Raspberry English Brown Ale

My recent brews have been off-centric, including a Butternut/Hubbard squash ale and a Coconut Porter. This next beer is an English Brown ale with a  secondary fermentation on raspberries. I made two past raspberry beers with good success, Biere a la Framboise d’ ete (raspberry summer beer) and Raspberry Dubbel Trouble. The dubbel was one of the earliest brews that I made and remember the beer being very fruity for a Belgian ale (no fermentation control) and one-dimensional with too much raspberry. The raspberry summer beer was brewed for my wedding in 2010 and was a blend between a Belgian Wit and a Blond Ale. This beer was better as the raspberry was complex and subtle with the pilsner malt clearly coming through.


This time I tried a different base beer, an English Brown ale. Malts, hops, and yeast are strictly British, and I only used two pounds of raspberries. Like my previous brews I bought fresh raspberries and froze them to break apart the fruit. I’ve never found contamination from the fruit to be a problem  as the high pitching rate, alcohol, and anti-microbial properties of the hops limit microbial growth. I did not rack the beer to secondary, but added the fruit after three weeks in primary. It then spent another two weeks re-fermenting.

Recipe (6 gallons):

  • 12 pounds of Maris Otter Pale Malt (Thomas Fawcett)
  • 1/2 pound of Crystal 20
  • 1/2 pound of Crystal 60
  • 1/2 pound of Crystal 120
  • 1/2 pound of Chocolate Malt (Thomas Fawcett)

Mashed in with 1.3 qts of water per pound of malt at 158F and it went down to 152F after 30 minutes (target mash was 154F). Reheated to 158F and did not touch the mash until mash out. Raised temp to 168F and vorlaufed as usual. Did not check the first runnings. Sparged with 5.06 gallons of and collected 7.65 gallons of 1.054 wort and heated to 190F to pasteurize and left overnight. Boiled for 60 minutes:

  • 2 ounces of Challenger (7.5% AA) at 60 minutes.
  • 1 whirlfloc tablet and yeast nutrient at 20 minutes.

Cooled wort to 65F and pitched a one liter starter of WYeast 1335 (British Ale II).


Appearance: Pours a ruddy brown with a two finger head that dissipates to a thin lace that clings to the glass. Slight ruby highlights, but nothing compared to the previous beer which was a wit. Crystal clear with no visible yeast in suspension.


Smell: Raspberries in the nose, but not as fresh I would expect. Somewhat synthetic and muted, not freshly ripened fruit. Malt is nonexistent, but the yeast makes it presence known with some fruity esters of pear and strawberry.

Taste: Similar to the nose, the raspberry is one-dimensional. The flavor reminds of raspberry flavored candy, or raspberry flavoring as opposed to picked raspberries. Malt carries through nicely with toffee, biscuit, and toasted bread. Yeast flavors are also there but manifest as slight bubble gum. Mouthfeel and carbonation is medium.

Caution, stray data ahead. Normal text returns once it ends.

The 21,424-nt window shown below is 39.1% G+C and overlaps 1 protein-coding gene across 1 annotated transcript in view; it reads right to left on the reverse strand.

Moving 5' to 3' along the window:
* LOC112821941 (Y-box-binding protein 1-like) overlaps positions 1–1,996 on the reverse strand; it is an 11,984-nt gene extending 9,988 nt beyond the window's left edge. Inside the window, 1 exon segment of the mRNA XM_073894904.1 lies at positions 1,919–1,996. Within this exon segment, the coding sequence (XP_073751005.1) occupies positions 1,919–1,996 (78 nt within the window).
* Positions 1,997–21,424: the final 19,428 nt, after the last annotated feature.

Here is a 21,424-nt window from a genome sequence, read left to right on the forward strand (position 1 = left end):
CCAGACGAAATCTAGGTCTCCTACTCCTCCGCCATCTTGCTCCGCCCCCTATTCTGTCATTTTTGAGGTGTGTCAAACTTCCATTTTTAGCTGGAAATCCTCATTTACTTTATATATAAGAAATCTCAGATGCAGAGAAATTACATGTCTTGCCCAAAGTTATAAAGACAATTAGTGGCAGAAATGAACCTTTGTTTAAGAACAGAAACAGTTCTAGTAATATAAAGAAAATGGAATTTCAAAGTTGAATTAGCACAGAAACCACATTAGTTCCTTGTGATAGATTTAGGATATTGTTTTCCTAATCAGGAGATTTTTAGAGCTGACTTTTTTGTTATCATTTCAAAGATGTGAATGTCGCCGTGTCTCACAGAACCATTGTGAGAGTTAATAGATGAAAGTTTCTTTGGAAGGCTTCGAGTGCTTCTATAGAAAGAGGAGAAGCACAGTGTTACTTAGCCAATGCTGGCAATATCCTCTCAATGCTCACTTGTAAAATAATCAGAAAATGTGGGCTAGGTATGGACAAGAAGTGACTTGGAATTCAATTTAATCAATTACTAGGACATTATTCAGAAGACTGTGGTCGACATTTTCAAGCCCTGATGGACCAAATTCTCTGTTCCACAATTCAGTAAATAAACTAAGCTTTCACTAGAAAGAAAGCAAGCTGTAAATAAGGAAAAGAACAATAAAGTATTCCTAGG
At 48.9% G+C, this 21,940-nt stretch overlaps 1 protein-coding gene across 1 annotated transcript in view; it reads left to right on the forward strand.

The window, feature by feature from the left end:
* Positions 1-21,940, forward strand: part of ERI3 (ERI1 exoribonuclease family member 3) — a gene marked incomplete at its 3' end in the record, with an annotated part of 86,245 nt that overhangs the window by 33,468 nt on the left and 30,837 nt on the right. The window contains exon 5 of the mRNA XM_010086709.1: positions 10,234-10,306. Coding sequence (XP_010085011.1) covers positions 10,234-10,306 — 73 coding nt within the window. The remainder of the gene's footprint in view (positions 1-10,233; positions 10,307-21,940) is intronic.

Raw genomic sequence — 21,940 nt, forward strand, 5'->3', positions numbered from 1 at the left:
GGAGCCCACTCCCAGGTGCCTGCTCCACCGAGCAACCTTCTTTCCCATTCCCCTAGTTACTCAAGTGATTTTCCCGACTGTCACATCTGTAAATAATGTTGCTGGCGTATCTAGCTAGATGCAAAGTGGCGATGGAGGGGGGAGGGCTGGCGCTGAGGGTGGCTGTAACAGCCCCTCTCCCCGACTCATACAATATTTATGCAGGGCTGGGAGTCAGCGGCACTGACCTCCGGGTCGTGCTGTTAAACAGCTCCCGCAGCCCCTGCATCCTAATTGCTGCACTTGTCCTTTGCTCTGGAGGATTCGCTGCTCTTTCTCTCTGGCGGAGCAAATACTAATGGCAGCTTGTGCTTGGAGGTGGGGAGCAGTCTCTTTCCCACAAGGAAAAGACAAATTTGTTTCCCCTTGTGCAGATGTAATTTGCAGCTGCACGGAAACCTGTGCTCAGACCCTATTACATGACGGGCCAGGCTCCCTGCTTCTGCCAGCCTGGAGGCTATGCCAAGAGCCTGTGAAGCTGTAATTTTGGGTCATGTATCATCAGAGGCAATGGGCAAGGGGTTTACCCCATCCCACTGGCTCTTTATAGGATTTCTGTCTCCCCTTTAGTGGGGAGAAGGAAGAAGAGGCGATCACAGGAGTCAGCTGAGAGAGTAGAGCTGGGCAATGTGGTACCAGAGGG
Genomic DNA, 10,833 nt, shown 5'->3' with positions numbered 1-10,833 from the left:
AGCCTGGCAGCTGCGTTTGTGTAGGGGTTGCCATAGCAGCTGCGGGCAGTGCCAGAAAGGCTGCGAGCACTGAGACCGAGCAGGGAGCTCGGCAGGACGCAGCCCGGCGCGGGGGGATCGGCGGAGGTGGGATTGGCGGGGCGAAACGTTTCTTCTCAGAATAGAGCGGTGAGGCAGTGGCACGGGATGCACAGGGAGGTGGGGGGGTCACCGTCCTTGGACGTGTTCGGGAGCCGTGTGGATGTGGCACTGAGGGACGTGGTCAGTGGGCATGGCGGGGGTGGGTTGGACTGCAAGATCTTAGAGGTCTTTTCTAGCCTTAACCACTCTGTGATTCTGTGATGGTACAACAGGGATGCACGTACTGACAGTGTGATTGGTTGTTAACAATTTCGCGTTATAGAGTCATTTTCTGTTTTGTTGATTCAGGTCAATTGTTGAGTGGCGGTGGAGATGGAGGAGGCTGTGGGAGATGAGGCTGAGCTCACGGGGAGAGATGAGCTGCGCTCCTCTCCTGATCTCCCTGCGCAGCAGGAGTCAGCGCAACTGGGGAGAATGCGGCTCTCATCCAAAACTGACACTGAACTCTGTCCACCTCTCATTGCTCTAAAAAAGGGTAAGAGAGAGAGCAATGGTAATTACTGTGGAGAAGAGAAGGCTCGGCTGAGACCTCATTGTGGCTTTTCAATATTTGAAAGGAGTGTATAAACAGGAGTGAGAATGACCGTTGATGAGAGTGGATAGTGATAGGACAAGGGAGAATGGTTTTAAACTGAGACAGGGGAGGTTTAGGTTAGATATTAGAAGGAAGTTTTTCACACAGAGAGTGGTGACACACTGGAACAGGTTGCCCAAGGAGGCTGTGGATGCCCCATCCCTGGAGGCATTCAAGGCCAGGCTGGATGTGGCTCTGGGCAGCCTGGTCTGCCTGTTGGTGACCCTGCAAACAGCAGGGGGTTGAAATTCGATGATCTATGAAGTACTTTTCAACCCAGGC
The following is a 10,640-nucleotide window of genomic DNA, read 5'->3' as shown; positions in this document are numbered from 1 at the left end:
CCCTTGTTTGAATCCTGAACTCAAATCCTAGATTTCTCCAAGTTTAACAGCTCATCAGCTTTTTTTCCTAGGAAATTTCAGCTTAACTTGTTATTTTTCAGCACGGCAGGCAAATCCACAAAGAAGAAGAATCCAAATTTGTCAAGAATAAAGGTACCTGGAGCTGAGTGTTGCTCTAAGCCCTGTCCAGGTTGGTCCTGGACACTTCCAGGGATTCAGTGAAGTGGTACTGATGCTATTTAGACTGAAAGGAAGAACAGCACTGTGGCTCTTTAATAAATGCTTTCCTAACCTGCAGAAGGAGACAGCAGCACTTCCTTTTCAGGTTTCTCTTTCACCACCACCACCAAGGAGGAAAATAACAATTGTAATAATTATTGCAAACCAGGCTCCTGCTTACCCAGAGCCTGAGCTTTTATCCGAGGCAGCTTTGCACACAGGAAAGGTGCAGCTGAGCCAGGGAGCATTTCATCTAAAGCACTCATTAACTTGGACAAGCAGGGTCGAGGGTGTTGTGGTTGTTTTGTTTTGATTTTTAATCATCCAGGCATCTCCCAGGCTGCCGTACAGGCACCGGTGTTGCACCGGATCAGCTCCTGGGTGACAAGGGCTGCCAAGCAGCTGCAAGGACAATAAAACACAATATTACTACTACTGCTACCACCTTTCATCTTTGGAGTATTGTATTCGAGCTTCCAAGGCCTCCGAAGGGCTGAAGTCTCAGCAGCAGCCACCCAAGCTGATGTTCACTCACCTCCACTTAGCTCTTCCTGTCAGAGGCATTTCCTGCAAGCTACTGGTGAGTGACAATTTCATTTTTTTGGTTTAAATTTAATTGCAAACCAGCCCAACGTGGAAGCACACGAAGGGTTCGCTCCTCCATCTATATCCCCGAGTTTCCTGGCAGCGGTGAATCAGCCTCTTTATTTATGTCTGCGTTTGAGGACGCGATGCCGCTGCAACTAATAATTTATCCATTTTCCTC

Overall: Good but not great. The key difference between this beer and past brews was the selected raspberries. For the blended wit/blond ale, I grabbed local organic raspberries from a farmers market that were ripe. For this beer I bought run of the mill raspberries from my local supermarket. The beer actually reminds me of Sam Smith’s Organic Raspberry Ale, which I’m not a fan. The raspberry flavor itself  is not that dominant and tastes as if someone poured raspberry syrup in my beer. For the future I might try a different base beer and go back to local organic fruit.


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7 responses to “Raspberry English Brown Ale

  1. Does freezing the fruit also help prevent infection? Can spoilage microbes easily survive freezing temperatures?

    • If they didn’t survive, you wouldn’t have to cook food that had been frozen. Its certainly not good for them, but it doesn’t knock their numbers down nearly enough. Its really just the pH and alcohol levels which brewer’s yeast can tolerate and other things not so much. Hops help a bit, too, by coating their cell walls and starving them.
      – Dennis, Life Fermented Blog

      • Good points Dennis. Also, I’m not sure if I’m interpreting this correctly but you don’t have to cook the fruit before pitch it. As you mentioned, pH and EtOH would be enough to stop spoilage organisms. Cooking the fruit would release pectins and cause hazing issues in the beer.


      • Right you are. My above comment was a bit ambiguous- cooking the fruit is generally a bad idea. It’s actually a pretty amazing feature of brewers yeast that they can tolerate such conditions considering most other single-cellers can’t tolerate anything above a small fraction of a percent of alcohol.

    • Yes, spoilage organisms can survive freezing temps, especially if they are spore form. I’m sure it helps a bit.

      It’s important to know that beer itself (post-fermentation) is quite antispeptic with the alcohol and anti-microbial compounds from hops.

      I’ve brewed three raspberry beers now – never a problem with contamination.


  2. Matt Houser

    Last night I drank the second of two bottles of Raspberry ESB that you gave me in October. Absolutely fantastic. A well-balanced, yet assertive raspberry flavor. The fruit was obvious but did not detract from the beer as it does in so many fruit beers. Nicely done!

    • Matt!!

      Good to hear from you and glad you liked the beer! I just recently drank the last bottle of this beer and it gets better with a bit of age on it.

      How have you been? I will send you an email soon.


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